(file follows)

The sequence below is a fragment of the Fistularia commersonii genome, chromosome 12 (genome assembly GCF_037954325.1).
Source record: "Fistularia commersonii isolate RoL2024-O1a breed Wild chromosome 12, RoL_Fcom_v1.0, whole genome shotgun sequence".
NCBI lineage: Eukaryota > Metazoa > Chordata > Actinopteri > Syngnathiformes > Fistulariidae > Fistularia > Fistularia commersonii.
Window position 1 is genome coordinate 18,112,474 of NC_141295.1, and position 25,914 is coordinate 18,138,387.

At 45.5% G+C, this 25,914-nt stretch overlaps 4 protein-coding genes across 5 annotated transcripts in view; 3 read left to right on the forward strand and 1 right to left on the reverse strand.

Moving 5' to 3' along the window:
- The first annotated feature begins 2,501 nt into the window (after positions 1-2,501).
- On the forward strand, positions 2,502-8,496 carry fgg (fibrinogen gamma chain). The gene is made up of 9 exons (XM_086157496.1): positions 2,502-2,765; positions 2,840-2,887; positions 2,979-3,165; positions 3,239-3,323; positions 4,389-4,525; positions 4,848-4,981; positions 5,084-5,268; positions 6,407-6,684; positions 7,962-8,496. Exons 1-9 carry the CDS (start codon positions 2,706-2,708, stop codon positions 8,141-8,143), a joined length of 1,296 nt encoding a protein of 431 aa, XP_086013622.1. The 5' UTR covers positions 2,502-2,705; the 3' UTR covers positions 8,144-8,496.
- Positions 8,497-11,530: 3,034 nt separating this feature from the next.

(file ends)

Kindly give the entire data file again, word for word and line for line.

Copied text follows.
The sequence below is a fragment of the Fistularia commersonii genome, chromosome 12 (genome assembly GCF_037954325.1).
Source record: "Fistularia commersonii isolate RoL2024-O1a breed Wild chromosome 12, RoL_Fcom_v1.0, whole genome shotgun sequence".
NCBI lineage: Eukaryota > Metazoa > Chordata > Actinopteri > Syngnathiformes > Fistulariidae > Fistularia > Fistularia commersonii.
Window position 1 is genome coordinate 18,112,474 of NC_141295.1, and position 25,914 is coordinate 18,138,387.

At 45.5% G+C, this 25,914-nt stretch overlaps 4 protein-coding genes across 5 annotated transcripts in view; 3 read left to right on the forward strand and 1 right to left on the reverse strand.

Moving 5' to 3' along the window:
- The first annotated feature begins 2,501 nt into the window (after positions 1-2,501).
- On the forward strand, positions 2,502-8,496 carry fgg (fibrinogen gamma chain). The gene is made up of 9 exons (XM_086157496.1): positions 2,502-2,765; positions 2,840-2,887; positions 2,979-3,165; positions 3,239-3,323; positions 4,389-4,525; positions 4,848-4,981; positions 5,084-5,268; positions 6,407-6,684; positions 7,962-8,496. Exons 1-9 carry the CDS (start codon positions 2,706-2,708, stop codon positions 8,141-8,143), a joined length of 1,296 nt encoding a protein of 431 aa, XP_086013622.1. The 5' UTR covers positions 2,502-2,705; the 3' UTR covers positions 8,144-8,496.
- Positions 8,497-11,530: 3,034 nt separating this feature from the next.